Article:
November 01, 2004
Setting the Stage for Justice
My colleague Deborah Pearlstein was last here, at the end of August, observing the opening stage of military commission proceedings – the voir dire, or examination of the military commission panel for possible bias or inability to perform its functions. On Monday, November 1, I began observing the second phase of the trials. Most or all of this first week will be devoted to pre-trial motions in the case of 29-year-old Australian David Hicks, charged with counts of conspiracy to commit war crimes, including terrorism; attempted murder by an unprivileged belligerent; and aiding the enemy. (The charges do not allege that Hicks killed or injured any individual.) Over the past two days, almost 30 pre-trial defense motions have been debated before what is now a three-member military commission panel, comprising “Presiding Officer” (and sole lawyer) Colonel Peter E. Brownback III; and co-panelists Colonels Christopher Bogdan and Jack K. Sparks, Jr. Much of the argument presented by both defense counsel and the prosecutors was sophisticated, interesting, and often passionate. At the same time, the most worrying structural problems, observed during the voir dire phase of the military commissions, are showing themselves resistant to partial, ad hoc fixes. Hicks being Australian, and so English-speaking, issues regarding translation have not yet become an issue for the military commissions (though this may change when the same panel begins to deal with the other non-English speaking defendants later this or next week). The tenor of the proceedings thus far, however, seems to be marked by a troubling indifference to established principles of law and procedure. It would not be possible in this space to give any comprehensive picture of the broad range of knotty legal issues covered in the salvo of motions argued so far. Over the past two days, however, I have been struck by what appears to be a concerning lack of evenhandedness on key procedural points. The prosecution is at risk of approaching legal precedent as useful when convenient, but not necessarily relevant when the case law is against them. This approach serves to undermine the idea of fixed legal standards and risks further politicization of the process. The military commission appears to be working hard to come to decisions on most if not all of the motions while the members are down here in Guantanamo. We have been told by the military commission public affairs spokesperson that the panel members do not confer regarding commission decisions by phone or email when they are not physically together in their Guantanamo offices, so it is likely that we can expect to have a much clearer picture of where things are headed by the end of the week. As decisions are reached on the sets of substantive motions, several of which I describe below, I will try to present the courtroom context, and significance, of those decisions. Today my focus is on the question of evenhandedness, as it pertains to the composition of the military commission.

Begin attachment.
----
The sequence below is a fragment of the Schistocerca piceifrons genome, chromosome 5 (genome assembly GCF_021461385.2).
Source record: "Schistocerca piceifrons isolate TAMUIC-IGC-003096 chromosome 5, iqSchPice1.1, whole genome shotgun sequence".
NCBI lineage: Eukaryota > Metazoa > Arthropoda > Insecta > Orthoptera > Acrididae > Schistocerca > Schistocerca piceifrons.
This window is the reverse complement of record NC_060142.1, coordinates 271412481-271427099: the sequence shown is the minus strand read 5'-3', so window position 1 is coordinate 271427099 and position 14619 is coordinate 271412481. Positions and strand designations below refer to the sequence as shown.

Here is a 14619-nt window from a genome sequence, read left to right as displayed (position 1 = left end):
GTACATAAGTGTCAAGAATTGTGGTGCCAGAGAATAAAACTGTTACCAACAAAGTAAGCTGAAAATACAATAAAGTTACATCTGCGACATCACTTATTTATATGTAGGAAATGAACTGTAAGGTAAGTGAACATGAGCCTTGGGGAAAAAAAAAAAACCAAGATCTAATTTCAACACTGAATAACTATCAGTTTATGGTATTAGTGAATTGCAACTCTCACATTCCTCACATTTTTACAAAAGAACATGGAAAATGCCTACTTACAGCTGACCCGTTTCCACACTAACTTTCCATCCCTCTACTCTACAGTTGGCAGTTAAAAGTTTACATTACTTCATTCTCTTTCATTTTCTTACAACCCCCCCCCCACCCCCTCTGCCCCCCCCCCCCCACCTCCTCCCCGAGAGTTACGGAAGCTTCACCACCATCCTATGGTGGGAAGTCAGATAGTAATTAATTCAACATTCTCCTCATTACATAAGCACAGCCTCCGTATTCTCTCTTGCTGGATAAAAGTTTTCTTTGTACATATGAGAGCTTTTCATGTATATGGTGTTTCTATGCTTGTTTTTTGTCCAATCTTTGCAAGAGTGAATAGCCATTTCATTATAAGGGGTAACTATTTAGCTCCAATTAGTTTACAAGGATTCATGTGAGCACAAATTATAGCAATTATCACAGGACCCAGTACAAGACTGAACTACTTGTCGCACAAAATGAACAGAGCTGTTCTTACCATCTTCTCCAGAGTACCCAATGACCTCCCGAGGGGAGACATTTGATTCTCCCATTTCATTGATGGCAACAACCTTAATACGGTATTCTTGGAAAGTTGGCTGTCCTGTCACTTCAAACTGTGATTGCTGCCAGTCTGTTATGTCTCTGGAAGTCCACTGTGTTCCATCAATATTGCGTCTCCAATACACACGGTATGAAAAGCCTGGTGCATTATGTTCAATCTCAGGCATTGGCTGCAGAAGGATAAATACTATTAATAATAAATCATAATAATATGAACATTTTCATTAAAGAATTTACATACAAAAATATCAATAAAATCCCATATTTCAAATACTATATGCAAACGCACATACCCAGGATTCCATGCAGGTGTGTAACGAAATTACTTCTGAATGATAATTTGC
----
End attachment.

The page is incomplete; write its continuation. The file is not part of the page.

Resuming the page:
***Addressing the Appearance of Bias The first significant item addressed on Monday was a defense motion to “declare the commission improperly constituted.” During the voir dire at the end of August, defense counsel raised challenges against all of the five voting panelists (including Colonel Brownback), as well as the sixth alternate member, on the ground of apparent or potential prejudice against the defendants (for such things as having been involved in interrogation or detainee transfer decisions in Afghanistan, or having expressed the view that the detainees in Guantanamo were terrorists, or, in the case of Colonel Brownback himself, on the basis of his long-standing personal friendship with the man who appointed him and who will provide the first review of military commission decisions, Appointing Authority, retired Major General John D. Altenburg). A tricky chicken-and-egg problem arose when the panel sought to determine whether the challenges should be granted. It was questionable how legitimate a decision on such a matter could be, when the panel members were being asked to vote on their own suitability for service on the military commission. The issue was effectively thrown up for decision by (“certified” to) the Appointing Authority. In a follow-up memo to the Appointing Authority, Colonel Brownback recommended that two of the commission members be excused, and he refrained from issuing a recommendation regarding the challenge to his own position. A few weeks later, General Altenburg issued a decision excusing two of the challenged members as well as the alternate, while retaining Colonel Brownback as Presiding Officer. In so doing, however, General Altenburg decided not to replace the excused panelists, thus reducing the military commission for Hicks from five members to three – with no alternate. General Altenburg issud the same ruling in the case of Yemeni national Salim Ahmed Hamdan. (The same military commission panel was originally designed to hear all four of the currently pending cases.) General Altenburg also removed the same challenged panelists from the commissions for the other two charged defendants, Hamza Ahmed Sulayman al Bahlul, also of Yemen, and Ibrahim Ahmed Mahmoud al Qosi, of Sudan. For those cases, General Altenburg proposed to appoint replacements, permitting the commission membership in those cases to retain the full original size. The effect of these decisions was significant. On the one hand, Altenburg had agreed with defense counsel that there were valid grounds for excusing the challenged commission members. At the same time, however, in reducing the size of the panels for Hicks and Hamdan – the two defendants who had raised the original challenges – Altenburg effectively halved the prosecutor’s burden of proof. Under the commission rules, convictions in non-capital cases require two-thirds vote of the panel. With a panel of five, then, this requirement meant that the prosecutor had to convince four commission members in order to convict. With the now-reduced three-member commission, however, the prosecutor only needs to persuade two members. Without any explanation in his opinion, Altenburg’s ruling effectively punishes the defense in Hicks’ and Hamdan’s cases for raising concededly valid issues of bias in the panel – challenges they had a right to make. At the same time, Altenburg’s decisions put two pairs of essentially identically situated defendants (Hicks and Hamdan; and al Bahlul and al Qosi) in grossly unequal degrees of peril. Hicks’ motion challenged the unfair reduction of his panel. In a related effort, the defense also tried to persuade the commission that the pool of officers from which the commission members had been selected had been unfairly restricted by the Pentagon to only the highest ranking officers (pay grades 0-4 and above), a limitation at odds with an order promulgated by the Defense Department itself (limiting military commission members to commissioned officers of apparently any rank). By including only the highest ranks, the Defense Department had excluded the majority of commissioned officers. As defense counsel noted, if otherwise qualified members like these had been excluded from a civilian jury for no apparent reason, it would be seen as jury-rigging, incompatible with a system of equality before the law. On Tuesday, November 2, the military commission denied both of these motions. These decisions were contrary to U.S. and international fair trial standards. As troubling, they seemed unjustified by the articulated reasons for having military commissions in the first place – physical safety of witnesses and other participants, security of confidential information, looser evidentiary standards to accommodate battlefield constraints, and so on. Defense lawyers had argued that in initially appointing five-member panels for these cases – which could result in life imprisonment for convicted defendants – the Appointing Authority had acknowledged the appropriateness of a five-member panel, a number consistent with the analogous rule for general courts martial, which must have a five fact-finders (plus a non-voting judge). The only justification provided by the prosecution for the disparity was that the standard military justice rule did not apply to military commissions, and that three-member commissions were permitted (but not required) by “commission law.” “Commission law” is the prosecution’s term for the body of new executive orders, instructions, recommendations, and memoranda that have been issued by the Pentagon since 2001 to govern military commissions. But the term “commission law” itself reflects the problem with the prosecution’s approach – treating the commissions as something they are not – a unique endeavor unmoored from the binding and experiential authority of existing legal rules. Military justice is a well established area of U.S. law, and ignoring the lessons and constraints of this justice system undermines the legitimacy of the commission process.